MAS launched a consultation in Feb 2017 for proposed amendments to the Banking Regulations with a view to enhance the risk management controls and corporate governance of banks. Of the proposed amendments, the new Regulation 34 on risk management is of particular importance for banks. Here is why:
What is proposed under Regulation 34?
The Regulation 34 reinforces risk management practices and controls of banks. It clearly outlines the requirement for a bank to ensure going forward that it has:
- A compliance function or clear compliance arrangement, with formalised roles and responsibility, and which subjects the bank’s business activities to adequate compliance checks; the internal audit of the bank to include assessment of the bank’s status of compliance
- Written policies on all operational areas, financial practices, accounting, internal controls and auditing; further, to have written records of the steps taken by the bank to monitor compliance with such policies and procedures
- Identified, evaluated, monitored, controlled and reported the risks associated with the bank’s activities; ensure that it has addressed such risks by implementing prudent risk limits in its operating procedures and risk management systems, set written limits of discretionary powers of each officer and/or committee, and adequately segregate duties of officers to mitigate potential conflict of interest
- Ensured completeness and correctness of all regulatory reports submitted to the MAS.
Non-compliance with any of the above, could result in enforcement action, fines or penalties from the MAS. In other words, the inclusion of above mentioned specific requirements in the Banking Act would now allow MAS the legal powers to take regulatory actions on non-compliant banks.
Banks operating in Singapore are currently expected to take reference from MAS’ Guidelines on Risk Management Practices which specify the Authority’s broad expectations. The Guidelines are however not legally enforceable or binding on banks.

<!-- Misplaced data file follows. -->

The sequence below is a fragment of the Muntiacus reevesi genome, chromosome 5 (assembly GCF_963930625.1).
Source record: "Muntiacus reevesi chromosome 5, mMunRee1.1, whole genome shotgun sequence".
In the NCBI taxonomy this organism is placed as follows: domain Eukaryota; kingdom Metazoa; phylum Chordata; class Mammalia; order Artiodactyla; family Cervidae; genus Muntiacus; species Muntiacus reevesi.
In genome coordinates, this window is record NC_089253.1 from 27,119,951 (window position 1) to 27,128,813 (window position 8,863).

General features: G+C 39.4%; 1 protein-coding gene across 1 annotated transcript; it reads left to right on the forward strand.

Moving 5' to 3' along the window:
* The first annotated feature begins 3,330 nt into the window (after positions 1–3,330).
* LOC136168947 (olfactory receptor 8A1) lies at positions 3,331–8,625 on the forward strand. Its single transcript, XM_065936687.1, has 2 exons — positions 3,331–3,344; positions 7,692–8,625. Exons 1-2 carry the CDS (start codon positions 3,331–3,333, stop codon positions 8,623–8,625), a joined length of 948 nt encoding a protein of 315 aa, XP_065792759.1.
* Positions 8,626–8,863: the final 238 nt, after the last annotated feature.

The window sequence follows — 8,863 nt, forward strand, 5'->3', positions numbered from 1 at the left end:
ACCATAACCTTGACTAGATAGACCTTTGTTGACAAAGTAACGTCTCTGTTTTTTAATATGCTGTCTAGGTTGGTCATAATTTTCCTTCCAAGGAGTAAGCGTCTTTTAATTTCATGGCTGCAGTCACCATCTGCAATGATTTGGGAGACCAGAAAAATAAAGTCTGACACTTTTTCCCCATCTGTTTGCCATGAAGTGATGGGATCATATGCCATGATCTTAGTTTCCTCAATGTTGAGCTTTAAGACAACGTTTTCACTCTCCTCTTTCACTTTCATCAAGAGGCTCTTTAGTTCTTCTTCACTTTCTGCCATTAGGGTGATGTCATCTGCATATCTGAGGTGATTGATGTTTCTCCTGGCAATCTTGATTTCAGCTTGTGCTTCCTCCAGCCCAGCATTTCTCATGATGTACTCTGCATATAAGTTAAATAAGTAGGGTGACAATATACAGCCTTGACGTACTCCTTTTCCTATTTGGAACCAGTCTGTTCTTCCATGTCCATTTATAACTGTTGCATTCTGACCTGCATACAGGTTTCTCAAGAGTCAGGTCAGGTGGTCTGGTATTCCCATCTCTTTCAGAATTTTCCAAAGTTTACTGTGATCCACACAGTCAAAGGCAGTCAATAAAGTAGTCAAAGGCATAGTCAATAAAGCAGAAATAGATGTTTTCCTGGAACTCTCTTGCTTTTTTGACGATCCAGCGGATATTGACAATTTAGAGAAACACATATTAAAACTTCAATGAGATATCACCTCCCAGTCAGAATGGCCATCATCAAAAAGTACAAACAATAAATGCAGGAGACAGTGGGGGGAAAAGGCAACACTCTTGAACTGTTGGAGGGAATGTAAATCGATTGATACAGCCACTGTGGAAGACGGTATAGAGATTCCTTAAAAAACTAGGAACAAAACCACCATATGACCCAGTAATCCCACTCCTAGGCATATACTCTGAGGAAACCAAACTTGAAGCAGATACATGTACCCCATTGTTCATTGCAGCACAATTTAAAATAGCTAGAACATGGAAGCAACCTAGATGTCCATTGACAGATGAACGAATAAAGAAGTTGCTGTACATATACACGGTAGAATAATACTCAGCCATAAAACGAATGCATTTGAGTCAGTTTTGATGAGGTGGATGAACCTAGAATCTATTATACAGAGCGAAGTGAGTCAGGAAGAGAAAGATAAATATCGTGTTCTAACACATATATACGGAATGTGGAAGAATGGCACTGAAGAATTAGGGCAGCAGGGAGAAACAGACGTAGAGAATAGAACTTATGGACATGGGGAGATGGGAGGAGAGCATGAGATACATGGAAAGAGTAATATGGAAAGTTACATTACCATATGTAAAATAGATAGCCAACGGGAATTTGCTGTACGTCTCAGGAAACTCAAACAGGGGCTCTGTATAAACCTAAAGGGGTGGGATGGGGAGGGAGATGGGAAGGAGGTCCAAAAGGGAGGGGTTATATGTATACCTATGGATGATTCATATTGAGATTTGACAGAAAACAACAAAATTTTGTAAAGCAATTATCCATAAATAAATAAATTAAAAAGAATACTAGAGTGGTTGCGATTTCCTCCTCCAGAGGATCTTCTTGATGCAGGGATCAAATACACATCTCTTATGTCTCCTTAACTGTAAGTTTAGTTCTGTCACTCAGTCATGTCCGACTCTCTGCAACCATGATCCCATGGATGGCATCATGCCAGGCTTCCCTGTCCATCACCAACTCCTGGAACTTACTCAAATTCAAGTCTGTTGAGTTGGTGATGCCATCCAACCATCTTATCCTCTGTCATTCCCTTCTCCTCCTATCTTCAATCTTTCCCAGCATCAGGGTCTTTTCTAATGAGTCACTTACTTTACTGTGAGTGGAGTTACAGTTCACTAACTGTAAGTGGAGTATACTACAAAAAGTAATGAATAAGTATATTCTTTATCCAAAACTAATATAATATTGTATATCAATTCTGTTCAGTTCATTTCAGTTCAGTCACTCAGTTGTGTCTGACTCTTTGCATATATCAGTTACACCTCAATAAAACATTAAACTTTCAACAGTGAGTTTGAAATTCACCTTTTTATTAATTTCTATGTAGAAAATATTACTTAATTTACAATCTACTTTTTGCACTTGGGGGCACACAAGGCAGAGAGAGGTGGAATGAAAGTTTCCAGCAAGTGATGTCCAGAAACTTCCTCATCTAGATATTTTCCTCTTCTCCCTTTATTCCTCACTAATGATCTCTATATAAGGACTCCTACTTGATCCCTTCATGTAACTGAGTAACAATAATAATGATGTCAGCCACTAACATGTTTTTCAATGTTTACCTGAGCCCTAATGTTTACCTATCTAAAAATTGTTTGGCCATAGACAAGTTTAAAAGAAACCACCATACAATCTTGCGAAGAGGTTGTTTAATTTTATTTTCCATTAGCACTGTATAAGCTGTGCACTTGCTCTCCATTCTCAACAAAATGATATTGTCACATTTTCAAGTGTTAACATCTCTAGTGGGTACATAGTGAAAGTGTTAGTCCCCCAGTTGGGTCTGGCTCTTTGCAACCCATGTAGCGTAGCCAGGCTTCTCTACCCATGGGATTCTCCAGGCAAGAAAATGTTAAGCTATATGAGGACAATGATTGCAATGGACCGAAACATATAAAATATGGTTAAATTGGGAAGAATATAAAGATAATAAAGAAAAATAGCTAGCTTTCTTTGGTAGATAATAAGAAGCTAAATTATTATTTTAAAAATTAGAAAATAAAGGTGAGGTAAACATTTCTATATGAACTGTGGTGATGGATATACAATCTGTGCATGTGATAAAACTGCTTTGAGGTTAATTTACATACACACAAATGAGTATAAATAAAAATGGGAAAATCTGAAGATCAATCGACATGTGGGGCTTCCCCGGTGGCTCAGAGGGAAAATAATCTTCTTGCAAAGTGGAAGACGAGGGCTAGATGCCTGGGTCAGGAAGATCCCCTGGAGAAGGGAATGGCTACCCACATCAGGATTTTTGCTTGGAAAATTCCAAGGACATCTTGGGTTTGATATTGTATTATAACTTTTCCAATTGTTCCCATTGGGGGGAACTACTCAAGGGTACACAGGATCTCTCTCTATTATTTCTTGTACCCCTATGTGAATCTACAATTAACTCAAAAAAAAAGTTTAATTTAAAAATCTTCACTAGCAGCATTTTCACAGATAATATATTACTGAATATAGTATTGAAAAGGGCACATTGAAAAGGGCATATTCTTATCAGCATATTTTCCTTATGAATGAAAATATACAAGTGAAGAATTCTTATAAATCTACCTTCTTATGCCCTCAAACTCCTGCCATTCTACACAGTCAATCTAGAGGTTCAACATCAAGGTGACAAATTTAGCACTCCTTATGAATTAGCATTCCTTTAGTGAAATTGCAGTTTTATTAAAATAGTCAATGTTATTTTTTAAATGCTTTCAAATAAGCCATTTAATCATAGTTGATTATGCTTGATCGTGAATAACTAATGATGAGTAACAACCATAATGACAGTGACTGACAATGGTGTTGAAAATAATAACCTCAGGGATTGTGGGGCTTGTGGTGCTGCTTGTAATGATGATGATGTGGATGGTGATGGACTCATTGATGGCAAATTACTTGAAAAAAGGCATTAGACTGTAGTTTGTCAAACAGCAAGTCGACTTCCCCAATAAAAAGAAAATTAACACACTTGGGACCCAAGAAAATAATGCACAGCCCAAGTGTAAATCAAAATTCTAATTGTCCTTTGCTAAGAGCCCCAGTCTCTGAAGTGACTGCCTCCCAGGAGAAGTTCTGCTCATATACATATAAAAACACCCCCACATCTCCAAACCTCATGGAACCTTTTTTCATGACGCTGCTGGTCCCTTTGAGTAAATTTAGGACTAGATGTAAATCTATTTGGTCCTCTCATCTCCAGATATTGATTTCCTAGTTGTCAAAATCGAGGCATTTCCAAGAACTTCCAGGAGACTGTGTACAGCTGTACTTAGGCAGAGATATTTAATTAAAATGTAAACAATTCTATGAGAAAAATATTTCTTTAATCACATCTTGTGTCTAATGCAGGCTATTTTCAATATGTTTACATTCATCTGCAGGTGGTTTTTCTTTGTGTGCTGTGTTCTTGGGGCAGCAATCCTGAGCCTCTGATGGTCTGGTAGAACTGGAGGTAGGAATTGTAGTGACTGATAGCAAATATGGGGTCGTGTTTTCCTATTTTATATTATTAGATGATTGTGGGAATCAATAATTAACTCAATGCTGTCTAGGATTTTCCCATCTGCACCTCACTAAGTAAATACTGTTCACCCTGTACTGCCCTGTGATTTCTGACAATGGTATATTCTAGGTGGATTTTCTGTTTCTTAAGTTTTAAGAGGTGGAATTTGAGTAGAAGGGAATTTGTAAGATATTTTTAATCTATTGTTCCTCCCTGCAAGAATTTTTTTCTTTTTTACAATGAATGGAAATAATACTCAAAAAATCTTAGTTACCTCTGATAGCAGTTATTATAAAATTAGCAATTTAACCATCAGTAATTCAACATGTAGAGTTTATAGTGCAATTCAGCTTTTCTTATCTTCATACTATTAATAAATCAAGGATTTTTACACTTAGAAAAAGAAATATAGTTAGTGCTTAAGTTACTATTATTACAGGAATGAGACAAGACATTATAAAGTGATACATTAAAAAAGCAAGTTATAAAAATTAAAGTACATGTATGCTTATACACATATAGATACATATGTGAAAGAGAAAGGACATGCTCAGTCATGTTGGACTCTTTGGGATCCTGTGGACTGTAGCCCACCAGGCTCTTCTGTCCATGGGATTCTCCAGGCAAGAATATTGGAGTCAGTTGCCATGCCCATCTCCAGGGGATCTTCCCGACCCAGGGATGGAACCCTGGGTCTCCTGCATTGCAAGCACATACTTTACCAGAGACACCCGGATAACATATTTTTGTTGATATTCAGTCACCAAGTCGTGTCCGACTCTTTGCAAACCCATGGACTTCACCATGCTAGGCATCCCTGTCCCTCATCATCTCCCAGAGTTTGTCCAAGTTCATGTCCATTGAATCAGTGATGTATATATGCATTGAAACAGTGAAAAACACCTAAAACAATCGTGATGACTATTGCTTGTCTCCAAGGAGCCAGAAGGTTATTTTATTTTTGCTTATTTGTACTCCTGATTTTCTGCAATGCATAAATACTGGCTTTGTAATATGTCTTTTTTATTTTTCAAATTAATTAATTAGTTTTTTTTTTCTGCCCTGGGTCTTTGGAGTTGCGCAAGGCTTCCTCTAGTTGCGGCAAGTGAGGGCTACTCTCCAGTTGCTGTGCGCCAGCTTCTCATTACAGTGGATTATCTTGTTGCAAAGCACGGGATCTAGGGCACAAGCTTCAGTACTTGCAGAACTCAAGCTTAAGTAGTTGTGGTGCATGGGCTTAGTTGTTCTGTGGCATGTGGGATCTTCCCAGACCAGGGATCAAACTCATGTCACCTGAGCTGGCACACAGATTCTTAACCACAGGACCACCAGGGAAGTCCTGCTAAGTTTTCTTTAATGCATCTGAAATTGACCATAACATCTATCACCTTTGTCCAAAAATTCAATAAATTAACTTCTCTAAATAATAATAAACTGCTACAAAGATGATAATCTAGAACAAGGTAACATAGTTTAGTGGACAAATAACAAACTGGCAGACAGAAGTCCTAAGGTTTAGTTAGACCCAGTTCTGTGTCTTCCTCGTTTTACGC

Banks are also expected to apply other applicable industry standards to ensure effective risk management commensurate to their business activities.
What this means?
With the proposed amendments, MAS has sounded out the banking industry of the likely direction going forward. The regime will move the requirements from a ‘good to have’ to a ‘must have’ status and there are provisions to penalise banks that do not meet the regulatory statutes. There is a clear emphasis on the bank’s ability to demonstrate its compliance through formalised structures and documentation to evidence the existence and application of a framework.
As the minimum standards for sound risk management controls get formalised in due course, banks should review their compliance with the regulatory and legal expectation. The proposed regulations should be seen as complementing as well as legalising the existing Guidelines.
We can help
If you are not sure whether your existing risk management framework is commensurate with the nature, scale and complexity of your business, or if you are in compliance with the emerging regulatory developments, contact us for a health check and further advice. We at Bovill are watching this space with a keen interest and would be happy to help.